“While the D’Entrecasteaux Coalition would like to see the Department’s processes changed to make it encourage public participation, and adopt precautionary principles to projects and practice key sustainability principles, we are specifically asking the State Government to re-establish advertising of new mining leases in the local newspapers and to improve the system through compulsory notification of individual organisations with a history of interest in that particular area where a lease has been made,” said representative of the D’Entrecasteaux Coalition Andy Russell.

Given the Department’s restricted notification system, it is not surprising that the Department is now stating that there were no objections to the contentious Mining Lease 70/1385 which is within a ‘C’ Class Reserve next to Lake Jasper.

“This self-serving system needs reviewing. Our proposed changes can easily be incorporated into the notification process and would make DMIRS more open and responsive to community needs,” said Mr Russell.

It must also be pointed out that DMIRS and the Mining Warden would have been fully aware of the sensitive nature of any mining lease application next to Lake Jasper. This is because of the long community campaign to protect Lake Jasper and the Gingilup-Jasper Wetlands that started in 1996 and involved numerous cases at the Mining Warden’s Court.

“Given the history of community concern over mining near Lake Jasper, it should have been an automatic procedure for the DMIRS or the Mining Warden to have notified the D’Entrecasteaux Coalition or the state’s peak environmental body, the Conservation Council WA, of the new mining lease application. That it did not shows a failing in the Department and its processes. It is time for improvement and change,” said Mr Russell.

Contact: Andy Russell 97761559


 Download: Media Release Protection for Lake Jasper a Step Closer 16 March 2019

Lake Jasper, too magnificent to mine

16 March 2019

Protection for Lake Jasper a Step Closer

The D’Entrecasteaux Coalition welcomes the recent announcement by the Minister for the Environment Stephen Dawson that the ecologically important Gingilup – Jasper Wetlands that form part of Lake Jasper’s catchment will be reinstated into the conservation estate.

The Environment Minister indicated in a letter to the D’Entrecasteaux Coalition that the re-inclusion of the wetlands next to Lake Jasper back into the D’Entrecasteaux National Park will occur concurrently with the Government’s Plan for Our Parks process.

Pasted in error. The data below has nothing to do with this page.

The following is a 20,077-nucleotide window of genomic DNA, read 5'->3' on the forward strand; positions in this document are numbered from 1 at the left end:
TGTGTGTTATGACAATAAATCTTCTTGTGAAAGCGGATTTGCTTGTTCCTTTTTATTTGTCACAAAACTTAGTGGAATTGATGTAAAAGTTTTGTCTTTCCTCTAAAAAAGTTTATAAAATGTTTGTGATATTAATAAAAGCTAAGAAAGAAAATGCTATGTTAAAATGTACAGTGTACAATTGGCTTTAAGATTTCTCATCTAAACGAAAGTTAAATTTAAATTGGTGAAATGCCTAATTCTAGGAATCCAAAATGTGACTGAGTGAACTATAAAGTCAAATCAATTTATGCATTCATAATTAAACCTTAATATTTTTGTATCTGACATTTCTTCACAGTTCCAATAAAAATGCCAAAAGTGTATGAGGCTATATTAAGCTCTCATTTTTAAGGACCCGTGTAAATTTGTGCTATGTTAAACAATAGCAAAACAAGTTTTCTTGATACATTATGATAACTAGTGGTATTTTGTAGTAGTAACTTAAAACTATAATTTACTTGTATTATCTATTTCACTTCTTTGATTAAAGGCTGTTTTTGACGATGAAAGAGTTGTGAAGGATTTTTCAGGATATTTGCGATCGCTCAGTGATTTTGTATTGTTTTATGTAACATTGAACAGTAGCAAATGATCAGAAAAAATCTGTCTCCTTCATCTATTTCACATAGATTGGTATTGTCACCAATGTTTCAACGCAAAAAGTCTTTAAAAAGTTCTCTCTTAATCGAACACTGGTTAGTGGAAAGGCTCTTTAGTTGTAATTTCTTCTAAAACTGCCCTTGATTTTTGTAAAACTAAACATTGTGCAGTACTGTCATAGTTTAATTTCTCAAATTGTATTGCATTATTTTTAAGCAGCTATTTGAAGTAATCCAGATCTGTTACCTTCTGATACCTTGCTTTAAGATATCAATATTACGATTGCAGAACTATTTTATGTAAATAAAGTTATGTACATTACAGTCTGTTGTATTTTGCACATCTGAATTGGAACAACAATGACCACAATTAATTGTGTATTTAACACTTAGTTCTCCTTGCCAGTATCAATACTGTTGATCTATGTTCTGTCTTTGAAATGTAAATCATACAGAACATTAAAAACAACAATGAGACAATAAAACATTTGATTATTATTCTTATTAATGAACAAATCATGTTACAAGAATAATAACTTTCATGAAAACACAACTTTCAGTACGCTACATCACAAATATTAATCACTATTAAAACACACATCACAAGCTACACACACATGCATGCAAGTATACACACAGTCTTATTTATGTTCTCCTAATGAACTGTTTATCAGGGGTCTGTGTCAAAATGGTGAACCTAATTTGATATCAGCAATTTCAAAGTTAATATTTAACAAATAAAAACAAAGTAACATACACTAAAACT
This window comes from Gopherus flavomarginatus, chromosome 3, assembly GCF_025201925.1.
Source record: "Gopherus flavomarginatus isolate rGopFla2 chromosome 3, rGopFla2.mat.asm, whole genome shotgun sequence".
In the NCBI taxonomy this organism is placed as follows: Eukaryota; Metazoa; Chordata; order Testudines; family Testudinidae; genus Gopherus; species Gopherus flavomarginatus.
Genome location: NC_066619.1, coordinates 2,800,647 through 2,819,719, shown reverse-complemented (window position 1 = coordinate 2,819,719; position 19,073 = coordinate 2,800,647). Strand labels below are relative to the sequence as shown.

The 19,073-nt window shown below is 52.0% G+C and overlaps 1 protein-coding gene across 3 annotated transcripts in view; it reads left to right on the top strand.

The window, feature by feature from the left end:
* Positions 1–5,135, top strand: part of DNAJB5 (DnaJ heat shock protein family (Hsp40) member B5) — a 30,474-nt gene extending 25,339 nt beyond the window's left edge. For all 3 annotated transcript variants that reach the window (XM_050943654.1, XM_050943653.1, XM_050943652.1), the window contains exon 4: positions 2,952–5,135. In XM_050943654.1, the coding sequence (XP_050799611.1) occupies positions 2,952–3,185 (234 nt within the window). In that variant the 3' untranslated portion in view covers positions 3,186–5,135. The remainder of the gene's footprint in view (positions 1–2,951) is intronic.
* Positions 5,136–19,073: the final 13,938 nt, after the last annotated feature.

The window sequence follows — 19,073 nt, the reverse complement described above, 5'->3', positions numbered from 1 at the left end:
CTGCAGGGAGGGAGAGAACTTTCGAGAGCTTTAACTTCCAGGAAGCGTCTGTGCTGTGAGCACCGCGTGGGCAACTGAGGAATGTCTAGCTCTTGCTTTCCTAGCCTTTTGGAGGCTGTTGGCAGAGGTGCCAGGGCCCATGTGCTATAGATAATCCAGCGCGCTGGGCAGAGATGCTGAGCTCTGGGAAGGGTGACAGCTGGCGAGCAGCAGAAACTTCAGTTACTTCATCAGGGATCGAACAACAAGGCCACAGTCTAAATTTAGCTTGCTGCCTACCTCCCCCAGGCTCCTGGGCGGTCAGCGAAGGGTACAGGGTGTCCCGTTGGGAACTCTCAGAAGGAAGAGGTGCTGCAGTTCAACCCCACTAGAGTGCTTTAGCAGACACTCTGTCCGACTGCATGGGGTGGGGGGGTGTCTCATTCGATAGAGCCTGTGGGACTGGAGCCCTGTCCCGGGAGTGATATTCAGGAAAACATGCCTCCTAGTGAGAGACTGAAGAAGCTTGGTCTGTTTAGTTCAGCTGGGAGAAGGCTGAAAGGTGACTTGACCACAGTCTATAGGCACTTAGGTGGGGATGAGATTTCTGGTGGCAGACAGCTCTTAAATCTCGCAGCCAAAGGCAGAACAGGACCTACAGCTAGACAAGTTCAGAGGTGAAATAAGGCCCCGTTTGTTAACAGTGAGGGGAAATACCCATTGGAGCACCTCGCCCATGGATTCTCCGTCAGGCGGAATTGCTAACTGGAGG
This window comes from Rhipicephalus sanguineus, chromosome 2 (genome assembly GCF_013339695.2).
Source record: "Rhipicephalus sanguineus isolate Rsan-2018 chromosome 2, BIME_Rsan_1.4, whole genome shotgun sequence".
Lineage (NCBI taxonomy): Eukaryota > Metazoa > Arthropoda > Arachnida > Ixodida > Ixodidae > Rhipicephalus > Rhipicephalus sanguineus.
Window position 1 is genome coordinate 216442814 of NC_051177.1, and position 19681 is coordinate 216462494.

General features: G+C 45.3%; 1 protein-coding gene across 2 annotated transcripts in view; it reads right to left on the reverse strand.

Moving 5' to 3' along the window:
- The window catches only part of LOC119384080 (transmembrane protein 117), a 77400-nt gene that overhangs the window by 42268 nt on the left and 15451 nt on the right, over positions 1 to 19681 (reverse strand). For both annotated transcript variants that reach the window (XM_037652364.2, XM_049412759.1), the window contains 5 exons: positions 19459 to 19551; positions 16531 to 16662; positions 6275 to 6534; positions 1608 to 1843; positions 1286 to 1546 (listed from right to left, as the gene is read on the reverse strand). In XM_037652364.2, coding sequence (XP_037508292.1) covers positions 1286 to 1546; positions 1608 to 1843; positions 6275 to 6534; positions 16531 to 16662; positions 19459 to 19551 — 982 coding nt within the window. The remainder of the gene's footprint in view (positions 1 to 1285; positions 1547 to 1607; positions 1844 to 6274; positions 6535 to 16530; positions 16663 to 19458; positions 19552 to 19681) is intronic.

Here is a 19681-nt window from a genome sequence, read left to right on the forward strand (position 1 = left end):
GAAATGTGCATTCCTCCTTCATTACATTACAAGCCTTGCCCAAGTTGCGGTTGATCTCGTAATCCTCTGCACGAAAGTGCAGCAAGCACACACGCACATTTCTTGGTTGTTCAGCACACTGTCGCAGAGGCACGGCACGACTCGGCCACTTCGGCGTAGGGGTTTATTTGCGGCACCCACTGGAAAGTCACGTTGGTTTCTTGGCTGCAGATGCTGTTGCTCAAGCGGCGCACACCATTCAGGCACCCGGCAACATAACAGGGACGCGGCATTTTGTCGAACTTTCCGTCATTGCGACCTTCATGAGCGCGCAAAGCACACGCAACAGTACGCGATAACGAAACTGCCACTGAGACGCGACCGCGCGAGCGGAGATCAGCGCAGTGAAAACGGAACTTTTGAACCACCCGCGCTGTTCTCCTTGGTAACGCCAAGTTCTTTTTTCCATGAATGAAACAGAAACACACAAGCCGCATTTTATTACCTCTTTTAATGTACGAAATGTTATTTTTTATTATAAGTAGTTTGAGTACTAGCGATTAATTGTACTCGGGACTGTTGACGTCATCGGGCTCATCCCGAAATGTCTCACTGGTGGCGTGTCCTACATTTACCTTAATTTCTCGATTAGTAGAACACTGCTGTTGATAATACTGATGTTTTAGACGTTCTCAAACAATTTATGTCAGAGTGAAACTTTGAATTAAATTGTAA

The Plan for Our Parks seeks to ensure that WA’s unique biodiversity is protected and conserved, including threatened flora and fauna and their habitats. The Gingilup-Jasper Wetlands surrounding Lake Jasper are a major nursery area for freshwater fishes and frogs and harbours a unique array of plant species.

Scientific surveys of the area have ranked Lake Jasper third among the 27 south coast wetlands for species diversity and abundance. Some birds using the Lake are covered by the Japan/Australia or China/Australia Migratory Bird Agreements. The tall sedgelands of Baumeaarticulata on the western shores of Lake Jasper provide habitat critical to the endangered Australasian Bittern (DBCA 2018)

D’Entrecasteaux Coalition spokesperson Andy Russell said “We look forward to working with the Minister for the Environment to ensure that the protection of Lake Jasper will proceed seamlessly to its conclusion.”

Mr Russell added that the next important step in protecting Lake Jasper is to have Strategic Sands, which recently took out a mining lease next to Lake Jasper, relinquish the mining lease application. “We see this as a logical step and an act that a responsible corporate entity would take.”

Mr Russell called upon the Minister for Mines, Bill Johnston, to apply a Section 19 of the Mining Act over the excised area next to Lake Jasper. This will ensure the Gingilup-Jasper Wetlands area will not be available for any new mining applications, whilst the government is preparing the Plan for Our Parks nominations.

For further information please contact Coalition Spokesperson Andy Russell 97761559


 Download: Media Release Yoondadadup Lake Jasper Conservation Values 18 Feb 2019.

Yoondadadup Lake Jasper Conservation Values

The Lake Jasper – Gingilup wetlands are one of the most significant wetlands in WA and Lake Jasper is one of Western Australia’s few large freshwater lakes. It is undamaged by human activity. As a near pristine component of the Gingilup-Jasper Wetland system of freshwater lakes, marshes and shrub-swamps, it is a breeding ground to 25 species of waterbirds, such as the endangered little bittern.

The proposed mineral sand mine is on wetlands excised from the D’Entercasteaux National Park in 1996. Over the years all previous proposals to mine have been dropped and the Government had promised to return the land to its original tenure – National Park. Recent discoveries show the Government failed to live up to its promise.

In a recent letter from The Premier Mark McGowan to Andy Russell, D’Entrecasteaux Coalition spokesperson based in Pemberton.
The Premier stated “I am also aware of the environmental and cultural sensitivities of the Gingilup-Jasper wetland system, and community concern for how a proposed mining operation could affect Lake Jasper and D’Entrecasteaux National Park. Changing the purpose or class of reserves involves addressing a range of matters, including native title and stakeholder input. Noting this, I can advise that processing of the mining lease application has been suspended while a greater understanding of the issues is obtained, and our intention is to reinstate this area into D’Entrecasteaux National Park”. (our emphasis)

This is a subtle but significant change of wording from recent Environment Minister/Ministerial letters that have stated – ‘Once I have the necessary information, I will consider the return of this area to national park”. (our emphasis)